Face detection in 2- to 6-month-old infants is influenced by gaze direction and species

Elizabeth A. Simpson, Sarah E. Maylott, Samantha G. Mitsven, Guangyu Zeng, Krisztina V. Jakobsen

Research output: Contribution to journalArticle

Abstract

Humans detect faces efficiently from a young age. Face detection is critical for infants to identify and learn from relevant social stimuli in their environments. Faces with eye contact are an especially salient stimulus, and attention to the eyes in infancy is linked to the emergence of later sociality. Despite the importance of both of these early social skills—attending to faces and attending to the eyes—surprisingly little is known about how they interact. We used eye tracking to explore whether eye contact influences infants' face detection. Longitudinally, we examined 2-, 4-, and 6-month-olds' (N = 65) visual scanning of complex image arrays with human and animal faces varying in eye contact and head orientation. Across all ages, infants displayed superior detection of faces with eye contact; however, this effect varied as a function of species and head orientation. Infants were more attentive to human than animal faces and were more sensitive to eye and head orientation for human faces compared to animal faces. Unexpectedly, human faces with both averted heads and eyes received the most attention. This pattern may reflect the early emergence of gaze following—the ability to look where another individual looks—which begins to develop around this age. Infants may be especially interested in averted gaze faces, providing early scaffolding for joint attention. This study represents the first investigation to document infants' attention patterns to faces systematically varying in their attentional states. Together, these findings suggest that infants develop early, specialized functional conspecific face detection.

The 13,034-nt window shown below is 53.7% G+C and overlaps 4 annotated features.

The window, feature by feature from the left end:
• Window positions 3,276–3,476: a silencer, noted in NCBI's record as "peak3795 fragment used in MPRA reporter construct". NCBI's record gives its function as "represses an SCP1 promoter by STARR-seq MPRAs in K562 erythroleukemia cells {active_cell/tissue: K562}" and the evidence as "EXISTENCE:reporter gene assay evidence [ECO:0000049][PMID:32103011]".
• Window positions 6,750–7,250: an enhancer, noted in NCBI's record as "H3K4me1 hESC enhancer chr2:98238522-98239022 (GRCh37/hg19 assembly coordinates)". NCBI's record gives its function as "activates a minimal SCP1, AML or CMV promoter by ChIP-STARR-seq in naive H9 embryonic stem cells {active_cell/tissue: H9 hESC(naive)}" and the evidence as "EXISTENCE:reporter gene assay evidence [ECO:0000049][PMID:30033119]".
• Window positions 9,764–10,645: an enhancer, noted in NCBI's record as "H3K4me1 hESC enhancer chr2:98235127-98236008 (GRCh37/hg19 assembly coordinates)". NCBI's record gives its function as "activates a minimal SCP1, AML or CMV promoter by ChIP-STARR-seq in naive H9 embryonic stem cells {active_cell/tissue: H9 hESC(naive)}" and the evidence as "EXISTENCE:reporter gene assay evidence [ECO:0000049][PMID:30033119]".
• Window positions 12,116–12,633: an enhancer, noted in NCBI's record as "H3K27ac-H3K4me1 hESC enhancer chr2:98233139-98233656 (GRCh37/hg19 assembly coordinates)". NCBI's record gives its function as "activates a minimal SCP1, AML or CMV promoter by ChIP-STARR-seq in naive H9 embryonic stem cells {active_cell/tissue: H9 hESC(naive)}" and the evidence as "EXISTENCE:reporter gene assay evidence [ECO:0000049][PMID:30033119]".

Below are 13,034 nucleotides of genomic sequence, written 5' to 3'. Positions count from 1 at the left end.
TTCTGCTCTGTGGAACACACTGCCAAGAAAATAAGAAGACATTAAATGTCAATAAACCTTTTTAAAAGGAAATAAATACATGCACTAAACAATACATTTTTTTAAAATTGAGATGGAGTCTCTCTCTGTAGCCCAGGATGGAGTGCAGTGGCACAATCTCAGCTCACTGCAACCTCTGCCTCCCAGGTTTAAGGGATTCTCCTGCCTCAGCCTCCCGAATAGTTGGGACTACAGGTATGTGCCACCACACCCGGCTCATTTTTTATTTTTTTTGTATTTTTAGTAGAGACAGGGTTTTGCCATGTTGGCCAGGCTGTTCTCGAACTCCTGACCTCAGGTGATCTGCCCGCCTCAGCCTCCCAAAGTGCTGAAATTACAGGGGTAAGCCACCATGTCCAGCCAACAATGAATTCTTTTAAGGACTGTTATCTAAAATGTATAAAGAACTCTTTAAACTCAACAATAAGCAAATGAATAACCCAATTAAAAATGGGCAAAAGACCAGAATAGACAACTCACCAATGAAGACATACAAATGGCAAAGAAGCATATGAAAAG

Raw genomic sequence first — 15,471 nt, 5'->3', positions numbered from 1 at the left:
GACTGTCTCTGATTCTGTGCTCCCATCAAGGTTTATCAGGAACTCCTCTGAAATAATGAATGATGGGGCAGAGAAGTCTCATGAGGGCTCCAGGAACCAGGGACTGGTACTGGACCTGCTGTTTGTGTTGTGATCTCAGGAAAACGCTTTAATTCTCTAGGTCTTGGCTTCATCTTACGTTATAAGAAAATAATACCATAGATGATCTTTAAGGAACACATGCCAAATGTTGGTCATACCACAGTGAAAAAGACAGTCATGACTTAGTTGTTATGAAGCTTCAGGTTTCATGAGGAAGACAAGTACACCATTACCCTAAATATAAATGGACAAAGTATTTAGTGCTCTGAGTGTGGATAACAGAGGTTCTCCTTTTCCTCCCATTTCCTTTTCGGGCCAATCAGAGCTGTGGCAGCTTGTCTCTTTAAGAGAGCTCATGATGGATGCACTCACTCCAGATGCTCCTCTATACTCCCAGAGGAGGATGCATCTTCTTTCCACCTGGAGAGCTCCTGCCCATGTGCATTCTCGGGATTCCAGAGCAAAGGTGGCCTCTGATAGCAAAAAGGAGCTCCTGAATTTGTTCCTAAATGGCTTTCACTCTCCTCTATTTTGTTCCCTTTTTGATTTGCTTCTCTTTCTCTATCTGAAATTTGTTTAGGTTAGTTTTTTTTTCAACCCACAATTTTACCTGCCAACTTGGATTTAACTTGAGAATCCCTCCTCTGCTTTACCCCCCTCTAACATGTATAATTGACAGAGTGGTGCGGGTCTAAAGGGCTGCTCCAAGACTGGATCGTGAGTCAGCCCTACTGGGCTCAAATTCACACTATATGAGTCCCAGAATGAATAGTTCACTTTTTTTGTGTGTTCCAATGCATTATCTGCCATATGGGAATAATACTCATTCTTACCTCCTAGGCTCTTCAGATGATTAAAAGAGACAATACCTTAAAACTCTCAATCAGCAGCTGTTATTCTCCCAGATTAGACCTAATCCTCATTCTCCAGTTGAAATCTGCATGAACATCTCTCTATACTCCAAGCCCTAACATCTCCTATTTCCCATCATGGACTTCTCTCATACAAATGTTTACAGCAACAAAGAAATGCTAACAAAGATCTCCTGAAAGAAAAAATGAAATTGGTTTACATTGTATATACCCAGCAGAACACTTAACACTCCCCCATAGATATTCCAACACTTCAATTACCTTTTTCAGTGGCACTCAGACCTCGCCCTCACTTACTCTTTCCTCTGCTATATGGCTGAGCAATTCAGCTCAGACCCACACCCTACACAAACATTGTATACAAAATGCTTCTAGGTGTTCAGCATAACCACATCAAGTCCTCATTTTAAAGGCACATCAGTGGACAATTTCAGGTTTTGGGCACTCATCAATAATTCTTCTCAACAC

Original languageEnglish (US)
Article numbere12902
JournalDevelopmental science
DOIs
StateAccepted/In press - Jan 1 2019

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Keywords

  • attention capture
  • attention holding
  • mutual gaze
  • own-species bias
  • social behavior
  • visual attention

ASJC Scopus subject areas

  • Developmental and Educational Psychology
  • Cognitive Neuroscience

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